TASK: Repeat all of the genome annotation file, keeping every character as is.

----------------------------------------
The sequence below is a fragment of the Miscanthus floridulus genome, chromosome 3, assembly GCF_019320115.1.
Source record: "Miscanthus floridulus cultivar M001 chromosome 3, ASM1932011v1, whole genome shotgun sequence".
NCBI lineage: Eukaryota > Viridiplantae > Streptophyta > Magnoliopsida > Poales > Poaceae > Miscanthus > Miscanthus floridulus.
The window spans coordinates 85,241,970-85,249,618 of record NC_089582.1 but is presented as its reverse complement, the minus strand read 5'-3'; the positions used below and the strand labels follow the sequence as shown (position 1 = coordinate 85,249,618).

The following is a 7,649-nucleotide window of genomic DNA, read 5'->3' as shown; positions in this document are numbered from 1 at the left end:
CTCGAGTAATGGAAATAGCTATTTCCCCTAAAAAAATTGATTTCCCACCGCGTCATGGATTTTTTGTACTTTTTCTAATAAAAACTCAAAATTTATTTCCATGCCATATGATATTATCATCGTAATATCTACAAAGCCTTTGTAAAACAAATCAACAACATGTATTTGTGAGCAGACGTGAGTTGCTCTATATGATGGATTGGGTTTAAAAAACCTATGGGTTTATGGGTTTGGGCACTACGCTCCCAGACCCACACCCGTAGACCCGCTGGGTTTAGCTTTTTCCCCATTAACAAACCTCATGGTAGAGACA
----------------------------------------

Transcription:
The sequence below is a fragment of the Miscanthus floridulus genome, chromosome 3, assembly GCF_019320115.1.
Source record: "Miscanthus floridulus cultivar M001 chromosome 3, ASM1932011v1, whole genome shotgun sequence".
NCBI lineage: Eukaryota > Viridiplantae > Streptophyta > Magnoliopsida > Poales > Poaceae > Miscanthus > Miscanthus floridulus.
The window spans coordinates 85,241,970-85,249,618 of record NC_089582.1 but is presented as its reverse complement, the minus strand read 5'-3'; the positions used below and the strand labels follow the sequence as shown (position 1 = coordinate 85,249,618).

The following is a 7,649-nucleotide window of genomic DNA, read 5'->3' as shown; positions in this document are numbered from 1 at the left end:
CTCGAGTAATGGAAATAGCTATTTCCCCTAAAAAAATTGATTTCCCACCGCGTCATGGATTTTTTGTACTTTTTCTAATAAAAACTCAAAATTTATTTCCATGCCATATGATATTATCATCGTAATATCTACAAAGCCTTTGTAAAACAAATCAACAACATGTATTTGTGAGCAGACGTGAGTTGCTCTATATGATGGATTGGGTTTAAAAAACCTATGGGTTTATGGGTTTGGGCACTACGCTCCCAGACCCACACCCGTAGACCCGCTGGGTTTAGCTTTTTCCCCATTAACAAACCTCATGGTAGAGACA